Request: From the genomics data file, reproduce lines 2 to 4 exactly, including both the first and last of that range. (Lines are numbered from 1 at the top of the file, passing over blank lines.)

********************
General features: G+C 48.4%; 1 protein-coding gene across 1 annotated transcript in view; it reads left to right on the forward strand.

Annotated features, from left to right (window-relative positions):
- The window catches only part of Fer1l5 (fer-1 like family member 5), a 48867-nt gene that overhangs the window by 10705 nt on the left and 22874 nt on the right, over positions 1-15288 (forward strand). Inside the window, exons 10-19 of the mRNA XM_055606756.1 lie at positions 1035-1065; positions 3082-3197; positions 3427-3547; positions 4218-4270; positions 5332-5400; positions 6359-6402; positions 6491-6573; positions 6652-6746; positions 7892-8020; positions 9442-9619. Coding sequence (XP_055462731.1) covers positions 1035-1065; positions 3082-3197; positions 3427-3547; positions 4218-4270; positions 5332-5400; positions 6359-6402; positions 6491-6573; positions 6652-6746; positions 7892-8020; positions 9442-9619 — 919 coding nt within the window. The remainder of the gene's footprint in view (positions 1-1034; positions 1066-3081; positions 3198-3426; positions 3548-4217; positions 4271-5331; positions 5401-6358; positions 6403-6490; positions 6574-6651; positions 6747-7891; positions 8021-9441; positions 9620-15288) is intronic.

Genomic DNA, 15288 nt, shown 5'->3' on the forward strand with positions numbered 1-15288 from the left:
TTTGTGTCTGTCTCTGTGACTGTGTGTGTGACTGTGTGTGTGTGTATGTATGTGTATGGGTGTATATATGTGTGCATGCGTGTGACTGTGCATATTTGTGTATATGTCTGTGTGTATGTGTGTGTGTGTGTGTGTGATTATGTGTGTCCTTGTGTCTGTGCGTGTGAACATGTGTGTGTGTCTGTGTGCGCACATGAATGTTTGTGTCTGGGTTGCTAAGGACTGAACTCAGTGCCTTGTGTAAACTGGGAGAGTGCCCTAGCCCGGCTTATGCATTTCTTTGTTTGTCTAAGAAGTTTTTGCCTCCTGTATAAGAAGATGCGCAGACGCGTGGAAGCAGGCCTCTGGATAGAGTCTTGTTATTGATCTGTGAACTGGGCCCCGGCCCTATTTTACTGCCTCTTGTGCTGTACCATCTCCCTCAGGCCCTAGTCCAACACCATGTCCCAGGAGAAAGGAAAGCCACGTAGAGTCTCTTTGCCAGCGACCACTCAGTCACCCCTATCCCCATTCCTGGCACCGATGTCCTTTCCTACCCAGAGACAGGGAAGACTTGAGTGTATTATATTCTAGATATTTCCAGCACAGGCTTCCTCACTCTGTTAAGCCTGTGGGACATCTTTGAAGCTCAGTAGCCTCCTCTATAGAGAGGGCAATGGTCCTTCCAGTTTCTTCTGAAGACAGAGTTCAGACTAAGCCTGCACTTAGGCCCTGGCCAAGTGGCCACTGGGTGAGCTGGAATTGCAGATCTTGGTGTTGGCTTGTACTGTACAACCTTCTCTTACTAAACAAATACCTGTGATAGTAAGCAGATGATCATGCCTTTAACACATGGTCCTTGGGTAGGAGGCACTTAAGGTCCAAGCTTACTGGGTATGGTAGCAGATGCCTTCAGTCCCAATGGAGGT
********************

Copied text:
Annotated features, from left to right (window-relative positions):
- The window catches only part of Fer1l5 (fer-1 like family member 5), a 48867-nt gene that overhangs the window by 10705 nt on the left and 22874 nt on the right, over positions 1-15288 (forward strand). Inside the window, exons 10-19 of the mRNA XM_055606756.1 lie at positions 1035-1065; positions 3082-3197; positions 3427-3547; positions 4218-4270; positions 5332-5400; positions 6359-6402; positions 6491-6573; positions 6652-6746; positions 7892-8020; positions 9442-9619. Coding sequence (XP_055462731.1) covers positions 1035-1065; positions 3082-3197; positions 3427-3547; positions 4218-4270; positions 5332-5400; positions 6359-6402; positions 6491-6573; positions 6652-6746; positions 7892-8020; positions 9442-9619 — 919 coding nt within the window. The remainder of the gene's footprint in view (positions 1-1034; positions 1066-3081; positions 3198-3426; positions 3548-4217; positions 4271-5331; positions 5401-6358; positions 6403-6490; positions 6574-6651; positions 6747-7891; positions 8021-9441; positions 9620-15288) is intronic.

Genomic DNA, 15288 nt, shown 5'->3' on the forward strand with positions numbered 1-15288 from the left: